Woman@Heart

Musings on Life, Love and Lefovers

A Pillowcase of Costumes

“What are you going to be for Halloween?

It’s the most asked question during October. At recess, in between soccer drills or on the drive to piano lessons, you hear preschoolers and preteens, alike, eagerly pondering the possibilities.

At my house there was always a lot of discussion before the Halloween dress-up decision was made. Like every other 3- to 13-year-old, my sons, Shawn, Jake and Seth, took their time making this important selection. Woe to the kid who chooses too quickly and settles for something simple like a pirate, a cowboy or a vampire.

The chatter started weeks before October 31. Numerous ideas would be kicked around, debated and considered. Like most busy mothers, I did my best to sway the conversation in the direction of accessories we had on hand (cowboy hat, black cape, baseball mitt). I cheered when one of the younger siblings wanted to be what their big brother was last Halloween.

One particular mid-October, my family was busy unpacking the Halloween gear – boxes filled with decorations as well as leftover bits and pieces from Halloweens past. Shawn, 11 and Jake, 7, were carefully inventorying what items might work for this year’s costumes. Mingled in among the seasonal supplies – a glow-in-the-dark skeleton, pumpkin carving knives and fake fangs — were three hollow, plastic pumpkins the boys had used the previous year for trick-or-treating.

Jake and Seth Halloween.DiscoMan Indiana Jones

These are way too small,” Jake complained as he pulled them out of the box. “All my candy falls out.”

I had to agree. Last year he and big brother, Shawn, walked every street and cul-de-sac within a mile of our home; their dad, Nick, and I, pushing 2-year-old Seth in the stroller behind. By the time we turned for that final stretch home, Jake’s hand was spread across the top of his trick-or-treat bucket, making sure none of his treasure spilled out.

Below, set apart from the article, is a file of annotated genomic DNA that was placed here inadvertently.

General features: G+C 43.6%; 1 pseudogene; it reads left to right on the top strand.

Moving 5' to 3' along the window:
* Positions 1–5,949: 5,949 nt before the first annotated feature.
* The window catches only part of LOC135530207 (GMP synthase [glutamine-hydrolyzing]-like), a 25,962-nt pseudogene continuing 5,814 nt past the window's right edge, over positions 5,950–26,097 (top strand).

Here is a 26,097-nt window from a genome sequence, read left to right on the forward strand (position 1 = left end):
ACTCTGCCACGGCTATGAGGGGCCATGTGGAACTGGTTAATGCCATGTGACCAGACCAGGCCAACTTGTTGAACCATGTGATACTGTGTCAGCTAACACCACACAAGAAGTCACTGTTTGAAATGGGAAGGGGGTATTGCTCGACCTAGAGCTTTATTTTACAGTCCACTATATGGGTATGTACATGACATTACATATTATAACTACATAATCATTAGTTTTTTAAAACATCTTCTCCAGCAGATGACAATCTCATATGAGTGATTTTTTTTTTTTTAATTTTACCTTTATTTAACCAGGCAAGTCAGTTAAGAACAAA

“Can we get bigger bags this year?” he asked.

Nick, remembering his own candy-collecting pursuits, said his mom let his brothers and sisters use pillowcases. With some reluctance I went to my linen closet and fished out three of my sturdiest white pillowcases to donate to the cause.

“They’re so plain,” grumbled Jake when I handed them over. “Can we paint them?”

Before I knew it, brushes, poster paint and markers had been dragged out from the craft box. The Halloween décor was pushed aside while energetic artists set to work. Ghosts, pumpkins and goblins took shape on the canvases. Not really sure what all the excitement was about, Seth, did his best to join in the fun. As the painters worked, the conversation returned to the original question: What can I be for Halloween?

When my sons were little (under 4), the dialogue was brief. At my direction, they each took a turn being a cheetah, Robin (of Batman & Robin fame) and Davy Crockett (costumes inherited from older cousins). But now I had to run down the list of available options (available meaning that I had all the parts) for Jake. The list was varied but not remarkable — firefighter, baseball player, zookeeper. It amounted to an inventory of the costumes Shawn had worn.

Listening as I recited his Halloween history, Shawn grabbed a marker and started writing the names on the back of his newly acquired candy bag/pillowcase. His nine entries included masquerading as a traffic light in first grade and as a killer tomato in third grade (although, to his great disappointment, most treat-givers mistook him for a giant pumpkin).

Jake joined in and printed his shorter list of names. A few minutes later, after much deliberation, Shawn added the words Incredible Hulk to his list, Jake wrote ninja turtle and I penned zookeeper on Seth’s sack. From then on, the guys recorded each year’s costume name on their pillowcases before setting out for trick-or-treating. They’d return home with pillowcases bulging from their caches of candy bars, lollipops, gum, coins and the toothbrushes given out by Frances, our neighborhood dental hygienist.

That year, I abandoned my quest for recycling costumes, and the boys’ imaginations blossomed. In the Halloweens that followed, a new stream of characters came to life. Visits to costumes shops, thrift stores and bargain bins yielded disco-era bell-bottoms, light sabers and tie-dyed shirts. And character names like Indiana Jones, Harry Potter, “Disco Dude” and “Hippie Guy” were carefully inscribed on what would become three family heirlooms.

These linens, still part of our Halloween décor, are unpacked every October and displayed near a table that holds a treat-filled black caldron, a jack-o-lantern and a ceramic ghost. Three somewhat shopworn pillowcases that chronicle a time when at least one six-year-old boy thought being Buzz Lightyear was cool and a hand full of Tootsie Pops was a prize to behold.

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